Making sense of hunting optics
In today’s world of high tech optics the myriad of choices presented to the consumer are endless. Hopefully this article can make things a bit “clearer,” pardon the pun, for the average hunter.
A good quality scope has been the key to many successful hunts yet most hunters don’t know where quality ends and “fluff” begins. The scope’s job is to bring distant targets in close to facilitate a clean shot. The power of the scope matters not if the image is not clear to the shooter’s eye. Selecting the right scope to fit your individual needs is the key to having that great hunting set up versus just any set up. Things that need to be considered are image quality, construction, and magnification.
In order for a scope to provide the shooter with the best possible image, it must deliver as much light to the shooter’s eye as possible. The more light, the better the sight picture will be. In scopes the second number is the objective lens size. An 8X32 scope has an objective lens size of 32mm where a 5X40 has a 40mm objective lens size. The larger the lens size the brighter and clearer the image will be. The quality of the glass, coatings and lens design also contributes to the image quality.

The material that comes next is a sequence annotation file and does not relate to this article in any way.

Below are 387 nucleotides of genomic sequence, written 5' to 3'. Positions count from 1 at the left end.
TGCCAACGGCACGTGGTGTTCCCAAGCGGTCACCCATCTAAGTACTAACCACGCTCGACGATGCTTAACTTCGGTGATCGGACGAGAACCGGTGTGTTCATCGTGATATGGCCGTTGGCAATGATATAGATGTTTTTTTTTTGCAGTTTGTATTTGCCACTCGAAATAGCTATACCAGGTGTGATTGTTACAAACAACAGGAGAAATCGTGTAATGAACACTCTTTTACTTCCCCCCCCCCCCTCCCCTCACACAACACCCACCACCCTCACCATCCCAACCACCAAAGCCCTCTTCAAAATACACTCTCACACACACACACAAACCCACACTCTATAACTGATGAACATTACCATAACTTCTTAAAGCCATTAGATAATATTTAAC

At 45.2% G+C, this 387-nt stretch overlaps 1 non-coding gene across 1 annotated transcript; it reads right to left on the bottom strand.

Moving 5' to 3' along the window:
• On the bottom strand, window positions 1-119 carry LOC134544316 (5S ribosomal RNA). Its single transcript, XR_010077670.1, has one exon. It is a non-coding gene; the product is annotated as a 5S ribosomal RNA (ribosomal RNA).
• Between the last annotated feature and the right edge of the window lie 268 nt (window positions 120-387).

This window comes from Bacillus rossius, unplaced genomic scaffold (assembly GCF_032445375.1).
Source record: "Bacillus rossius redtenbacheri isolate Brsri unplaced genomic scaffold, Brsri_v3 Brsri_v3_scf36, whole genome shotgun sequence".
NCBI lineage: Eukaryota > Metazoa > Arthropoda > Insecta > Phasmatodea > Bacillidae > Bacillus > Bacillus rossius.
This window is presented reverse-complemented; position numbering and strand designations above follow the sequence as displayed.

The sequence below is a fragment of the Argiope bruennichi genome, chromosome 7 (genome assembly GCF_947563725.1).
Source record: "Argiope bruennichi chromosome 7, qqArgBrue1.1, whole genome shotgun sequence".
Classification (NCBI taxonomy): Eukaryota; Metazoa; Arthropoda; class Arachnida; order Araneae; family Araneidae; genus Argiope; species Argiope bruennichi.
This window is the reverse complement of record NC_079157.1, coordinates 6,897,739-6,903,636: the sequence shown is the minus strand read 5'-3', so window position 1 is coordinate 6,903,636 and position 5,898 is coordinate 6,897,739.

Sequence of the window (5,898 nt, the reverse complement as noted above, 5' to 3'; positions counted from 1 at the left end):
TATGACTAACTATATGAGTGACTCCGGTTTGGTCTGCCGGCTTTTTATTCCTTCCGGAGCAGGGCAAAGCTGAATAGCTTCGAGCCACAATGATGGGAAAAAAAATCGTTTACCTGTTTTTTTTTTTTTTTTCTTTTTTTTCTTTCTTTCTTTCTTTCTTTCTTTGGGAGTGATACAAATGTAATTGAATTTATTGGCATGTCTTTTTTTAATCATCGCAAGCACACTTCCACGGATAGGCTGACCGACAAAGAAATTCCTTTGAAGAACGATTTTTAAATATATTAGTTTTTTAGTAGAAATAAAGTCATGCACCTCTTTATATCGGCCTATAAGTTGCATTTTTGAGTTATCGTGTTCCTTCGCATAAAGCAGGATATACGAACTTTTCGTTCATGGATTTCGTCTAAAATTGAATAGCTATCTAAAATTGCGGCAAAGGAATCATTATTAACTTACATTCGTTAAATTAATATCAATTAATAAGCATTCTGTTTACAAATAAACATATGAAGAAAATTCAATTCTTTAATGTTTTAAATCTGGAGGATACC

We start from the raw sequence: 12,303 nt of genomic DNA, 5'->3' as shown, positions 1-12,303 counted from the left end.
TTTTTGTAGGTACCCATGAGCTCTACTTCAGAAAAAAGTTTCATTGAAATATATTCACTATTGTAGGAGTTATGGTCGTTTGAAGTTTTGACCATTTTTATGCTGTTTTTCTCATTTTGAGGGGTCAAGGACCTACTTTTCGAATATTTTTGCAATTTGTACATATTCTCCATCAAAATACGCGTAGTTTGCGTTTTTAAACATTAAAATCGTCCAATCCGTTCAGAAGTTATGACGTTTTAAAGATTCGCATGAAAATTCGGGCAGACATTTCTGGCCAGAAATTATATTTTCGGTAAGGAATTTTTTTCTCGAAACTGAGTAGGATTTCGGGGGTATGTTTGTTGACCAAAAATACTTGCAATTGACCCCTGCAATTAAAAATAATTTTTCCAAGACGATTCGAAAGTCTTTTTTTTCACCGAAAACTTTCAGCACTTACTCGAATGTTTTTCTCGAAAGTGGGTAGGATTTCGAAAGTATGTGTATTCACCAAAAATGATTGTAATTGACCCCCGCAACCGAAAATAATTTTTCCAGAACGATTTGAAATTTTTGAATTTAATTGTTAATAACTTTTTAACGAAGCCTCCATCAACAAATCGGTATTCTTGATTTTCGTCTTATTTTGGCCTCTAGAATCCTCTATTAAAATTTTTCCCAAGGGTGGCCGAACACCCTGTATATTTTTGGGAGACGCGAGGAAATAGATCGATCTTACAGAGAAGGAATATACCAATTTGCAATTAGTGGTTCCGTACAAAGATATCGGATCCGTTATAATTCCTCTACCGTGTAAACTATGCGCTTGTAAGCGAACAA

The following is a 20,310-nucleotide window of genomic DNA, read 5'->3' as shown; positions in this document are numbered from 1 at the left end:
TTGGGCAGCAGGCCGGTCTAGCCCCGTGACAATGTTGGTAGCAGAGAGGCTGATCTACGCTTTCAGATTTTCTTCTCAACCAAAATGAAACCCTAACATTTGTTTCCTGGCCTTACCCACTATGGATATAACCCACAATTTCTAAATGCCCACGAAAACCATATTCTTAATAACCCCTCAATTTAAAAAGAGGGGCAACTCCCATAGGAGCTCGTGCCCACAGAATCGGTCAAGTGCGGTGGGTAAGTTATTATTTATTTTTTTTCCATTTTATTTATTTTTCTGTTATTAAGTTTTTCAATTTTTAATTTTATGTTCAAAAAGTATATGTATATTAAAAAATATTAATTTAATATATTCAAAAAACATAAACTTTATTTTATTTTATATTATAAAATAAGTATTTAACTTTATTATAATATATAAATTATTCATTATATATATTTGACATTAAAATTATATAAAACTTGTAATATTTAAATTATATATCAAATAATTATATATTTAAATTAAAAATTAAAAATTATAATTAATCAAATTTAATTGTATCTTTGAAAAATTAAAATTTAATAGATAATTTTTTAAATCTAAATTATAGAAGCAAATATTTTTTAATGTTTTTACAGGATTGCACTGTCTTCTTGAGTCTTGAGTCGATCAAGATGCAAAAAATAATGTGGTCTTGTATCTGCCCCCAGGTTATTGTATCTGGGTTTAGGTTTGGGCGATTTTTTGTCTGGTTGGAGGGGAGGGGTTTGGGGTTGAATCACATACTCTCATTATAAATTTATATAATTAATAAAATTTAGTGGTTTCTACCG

The construction of a scope has a very direct impact on its visual clarity. If a scope is poorly built it will allow moisture to get in the tube and will become all but useless. Generally speaking, a fixed power scope is built to be more resistant to water and moisture than a variable power scope. This is simply because there are fewer moving parts. Better quality scopes are sealed, waterproof and fog proof. Look for nitrogen filled scopes as they are a better quality than those that are not.
Two numbers separated by an “X” like 4X32 generally refer to scopes. The four represents the magnification level. This means the object appears four times closer than when viewed with the naked eye. There are basically three types of magnification. Low powers (1.5-6X32 or 2-7X32) are best suited for close range and moving targets. Medium powers (3-9X40 or 4-10X40) are best for big game hunting when ranges will be moderate. The high power (6-18’s and such) are designed and best suited for long-range shooting at still targets. Remember, when looking at magnification, the bigger the objective lens the clearer the image will appear in the scope in poor light conditions.
Parallax is a condition that occurs when the image of the target is not on the reticle plane. This can cause the target to appear to move or be out of focus. Better rifle scopes under 10X or 11X have the parallax pre-set out of the package. The high power models generally have a parallax adjustment of the scope to set it for the individual shooter.